How To Get a Pregnancy Test to Market in the United States and Canada

How To Get a Pregnancy Test to Market in the United States and Canada

June 6, 2023 By

Definition of a Pregnancy Test

A urine pregnancy test device is an In-Vitro Diagnostic (IVD) hormonal assay that measures the beta (β) subunit of Human Chorionic Gonadotrophin (hCG) levels in urine. It is also known as a ‘home pregnancy test’, an ‘over-the-counter (OTC) pregnancy test’, or a ‘point-of-care pregnancy test’ if a provider administers the test. The generic device is designed to provide a binomial outcome or a positive or a negative result.

Classification of Pregnancy Tests

The medical device classification for pregnancy tests is based on the perceived risk associated with using the device. The class of the device within a regulatory authority will ultimately determine the choice of its testing pathways and the applicable quality standards and regulatory requirements. The U.S. FDA and Health Canada have classified pregnancy tests as a Class II device (medium risk), and applicable to “substantial equivalence” to marketed or predicate devices (510(k) clearance).

FDA Pathway for Pregancy Devices

*Current Good Manufacturing Practices (cGMPs) are standards ensuring that pregnancy devices conform to minimum quality requirements
*Quality System Regulation (QSR) is a system that ensures that medical devices meet quality and safety requirements

Quality Standards

U.S. FDA governs the cGMP requirements for medical devices in part 820 (21 CFR Part 820) and incorporates them into a quality system regulation (QSR). The QSR includes requirements related to the methods, facilities, and controls used in the design, manufacturing, packaging, labeling, storing, and performance and maintenance of medical devices intended for human use. The global equivalent is ISO 13485.

For low-to medium-risk class products, compliance with quality-related regulations often depends on the manufacturer’s declaration. Manufacturers are expected to prepare QMS-controlled technical documentation including a description of product design and manufacturing process.

Note: The proof of industry standard for quality management, ISO 9001, is not satisfactory evidence for compliance with ISO 13485. All ISO 13485 requirements are specific to organizations providing medical devices and are required in many countries as the basis for quality assurance management of IVDs for their registration and regulatory control.

Regulatory Requirements

The level of regulatory scrutiny is determined by the level of the potential risks of medical devices. Since pregnancy tests are classified as class II IVD, a product that intends to launch in the United States market is required to submit a 510(k) application, also known as premarket notification.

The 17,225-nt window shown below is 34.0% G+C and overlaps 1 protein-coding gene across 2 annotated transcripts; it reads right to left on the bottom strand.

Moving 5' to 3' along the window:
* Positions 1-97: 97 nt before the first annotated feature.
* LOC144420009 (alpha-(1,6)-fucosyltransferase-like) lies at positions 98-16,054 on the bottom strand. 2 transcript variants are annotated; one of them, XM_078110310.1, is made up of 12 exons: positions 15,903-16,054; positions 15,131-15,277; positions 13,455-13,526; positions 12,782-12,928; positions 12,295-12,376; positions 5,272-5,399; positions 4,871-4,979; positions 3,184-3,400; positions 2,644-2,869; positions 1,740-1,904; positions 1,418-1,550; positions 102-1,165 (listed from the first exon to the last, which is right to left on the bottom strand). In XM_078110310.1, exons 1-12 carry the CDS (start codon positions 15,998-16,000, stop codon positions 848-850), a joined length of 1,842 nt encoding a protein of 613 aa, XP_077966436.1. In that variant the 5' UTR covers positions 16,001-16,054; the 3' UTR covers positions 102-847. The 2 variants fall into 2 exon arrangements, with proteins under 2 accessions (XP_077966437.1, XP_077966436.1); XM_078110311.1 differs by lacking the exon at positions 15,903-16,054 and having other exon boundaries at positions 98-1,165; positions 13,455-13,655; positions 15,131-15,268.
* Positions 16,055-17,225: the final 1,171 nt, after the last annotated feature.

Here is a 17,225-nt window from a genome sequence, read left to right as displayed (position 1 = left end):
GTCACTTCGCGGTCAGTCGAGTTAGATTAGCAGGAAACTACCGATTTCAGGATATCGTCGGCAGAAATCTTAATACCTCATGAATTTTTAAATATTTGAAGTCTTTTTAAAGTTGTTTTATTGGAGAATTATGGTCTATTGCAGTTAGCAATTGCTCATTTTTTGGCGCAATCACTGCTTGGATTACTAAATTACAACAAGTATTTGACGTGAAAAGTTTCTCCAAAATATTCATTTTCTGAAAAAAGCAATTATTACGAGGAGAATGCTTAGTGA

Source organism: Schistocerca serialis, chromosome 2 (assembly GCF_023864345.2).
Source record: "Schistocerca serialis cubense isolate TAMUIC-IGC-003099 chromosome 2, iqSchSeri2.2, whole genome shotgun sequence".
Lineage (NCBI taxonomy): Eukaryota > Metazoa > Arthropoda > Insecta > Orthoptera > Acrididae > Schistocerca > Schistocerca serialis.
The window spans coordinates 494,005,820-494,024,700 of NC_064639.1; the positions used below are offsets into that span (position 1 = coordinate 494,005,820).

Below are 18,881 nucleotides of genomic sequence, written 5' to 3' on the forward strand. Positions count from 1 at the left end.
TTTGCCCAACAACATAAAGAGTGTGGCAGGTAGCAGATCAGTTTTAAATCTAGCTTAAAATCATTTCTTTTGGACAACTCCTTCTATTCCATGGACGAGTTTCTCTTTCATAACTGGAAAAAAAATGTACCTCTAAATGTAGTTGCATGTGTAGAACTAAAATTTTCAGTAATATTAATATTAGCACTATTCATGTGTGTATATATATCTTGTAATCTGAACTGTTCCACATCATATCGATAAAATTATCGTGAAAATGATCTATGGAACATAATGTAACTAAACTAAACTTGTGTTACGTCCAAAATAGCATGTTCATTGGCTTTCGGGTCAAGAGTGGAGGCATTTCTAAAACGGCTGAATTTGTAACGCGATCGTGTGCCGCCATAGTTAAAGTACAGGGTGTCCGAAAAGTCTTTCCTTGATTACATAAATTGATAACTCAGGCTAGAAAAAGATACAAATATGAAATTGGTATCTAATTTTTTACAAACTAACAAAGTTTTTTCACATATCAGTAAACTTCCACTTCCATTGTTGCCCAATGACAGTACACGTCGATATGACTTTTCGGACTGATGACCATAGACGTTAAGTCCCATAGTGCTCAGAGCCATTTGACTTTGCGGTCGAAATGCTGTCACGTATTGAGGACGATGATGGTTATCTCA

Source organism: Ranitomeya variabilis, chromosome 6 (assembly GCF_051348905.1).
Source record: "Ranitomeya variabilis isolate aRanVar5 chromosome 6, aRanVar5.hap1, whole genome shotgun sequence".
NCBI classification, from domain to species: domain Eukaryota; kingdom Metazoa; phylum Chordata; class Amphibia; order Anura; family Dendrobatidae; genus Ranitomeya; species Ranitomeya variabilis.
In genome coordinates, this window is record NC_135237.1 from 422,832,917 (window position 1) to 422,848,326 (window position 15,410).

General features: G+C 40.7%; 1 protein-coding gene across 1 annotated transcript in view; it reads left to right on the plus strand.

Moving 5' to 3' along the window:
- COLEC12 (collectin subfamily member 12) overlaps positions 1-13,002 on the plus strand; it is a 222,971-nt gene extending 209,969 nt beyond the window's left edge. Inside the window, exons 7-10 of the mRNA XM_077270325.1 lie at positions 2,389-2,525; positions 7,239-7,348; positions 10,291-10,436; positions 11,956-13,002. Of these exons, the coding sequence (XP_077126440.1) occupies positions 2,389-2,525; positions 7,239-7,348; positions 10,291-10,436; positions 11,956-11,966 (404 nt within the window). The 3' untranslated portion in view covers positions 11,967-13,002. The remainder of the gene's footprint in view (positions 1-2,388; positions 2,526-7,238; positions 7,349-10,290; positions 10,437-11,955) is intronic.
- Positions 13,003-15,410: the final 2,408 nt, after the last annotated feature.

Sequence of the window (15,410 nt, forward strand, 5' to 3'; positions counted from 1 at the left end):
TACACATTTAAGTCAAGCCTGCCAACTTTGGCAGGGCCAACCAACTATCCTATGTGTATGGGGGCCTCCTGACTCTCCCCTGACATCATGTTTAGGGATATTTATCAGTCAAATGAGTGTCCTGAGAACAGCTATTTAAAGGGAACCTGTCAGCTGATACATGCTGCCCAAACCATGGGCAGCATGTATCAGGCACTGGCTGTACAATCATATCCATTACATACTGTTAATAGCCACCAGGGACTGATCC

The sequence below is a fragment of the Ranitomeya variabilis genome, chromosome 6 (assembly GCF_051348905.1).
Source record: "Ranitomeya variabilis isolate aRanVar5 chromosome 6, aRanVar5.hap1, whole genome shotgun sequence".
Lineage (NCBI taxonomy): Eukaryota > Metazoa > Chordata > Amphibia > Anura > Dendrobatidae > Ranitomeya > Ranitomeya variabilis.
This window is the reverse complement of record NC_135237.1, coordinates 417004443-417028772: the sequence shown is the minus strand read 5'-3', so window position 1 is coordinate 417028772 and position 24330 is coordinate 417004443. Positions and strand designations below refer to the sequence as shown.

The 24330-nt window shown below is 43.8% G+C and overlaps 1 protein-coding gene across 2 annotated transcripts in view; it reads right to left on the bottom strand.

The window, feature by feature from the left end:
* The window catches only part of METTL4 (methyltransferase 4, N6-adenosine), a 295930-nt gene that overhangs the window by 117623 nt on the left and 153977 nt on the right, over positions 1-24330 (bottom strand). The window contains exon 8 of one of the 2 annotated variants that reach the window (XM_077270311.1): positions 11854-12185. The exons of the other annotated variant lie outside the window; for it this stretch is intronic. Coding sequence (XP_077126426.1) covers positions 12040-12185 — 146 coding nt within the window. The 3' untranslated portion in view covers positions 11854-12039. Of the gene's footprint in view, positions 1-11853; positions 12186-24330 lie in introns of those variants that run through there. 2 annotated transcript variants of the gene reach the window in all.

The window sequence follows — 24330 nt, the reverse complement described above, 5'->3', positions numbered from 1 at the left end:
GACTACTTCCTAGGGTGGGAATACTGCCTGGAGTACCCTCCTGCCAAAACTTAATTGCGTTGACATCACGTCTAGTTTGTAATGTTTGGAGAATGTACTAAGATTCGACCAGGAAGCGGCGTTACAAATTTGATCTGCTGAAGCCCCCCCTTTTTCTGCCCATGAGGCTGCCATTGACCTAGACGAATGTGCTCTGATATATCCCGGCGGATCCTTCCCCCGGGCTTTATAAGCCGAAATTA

‘Substantial equivalence’ is a part of the U.S. FDA 510(k) clearance process, where the manufacturer provides evidence indicating that the product to be marketed is at least as safe and effective as a marketed predicate device. FDA will evaluate the product’s intended use, performance, and labeling for clearance determinations. Upon the receipt of written notification of FDA clearance confirming ‘substantial equivalence’, the product can be marketed in the U.S.

See below for the required elements for FDA 510(k) application:

  1. Performance Characteristics/Laboratory Evaluation
    1. Comparison Study/OTC study
      1. FDA recommends using at least 100 fresh, human urine samples.
      2. FDA recommends each subject be tested using a predicate device and the new device by both the subject and the professional.
      3. The lay-user performance should mimic actual use (at-home use), such that the subject performs the sample collection and the test without assistance.
      4. FDA recommends administering a subject questionnaire to collect feedback for each use, ensuring readability, and clarity of package insert.
    2. Data Analysis – FDA recommends determining percent accuracy.
  2. Specificity and Interference
    1. Interference studies should be performed for pregnancy tests with common prescription and OTC drugs, endogenous compounds, and varying levels of biological analytes, pH, and specific gravity.
    2. Identify the presence of ‘hook effect’ (extremely high concentration of hCG results in false negative/low result).
    3. FDA recommends performing a specificity study using spiking samples with LH, FSH, or TSH for potential cross-reactivity with the hCG antibody used.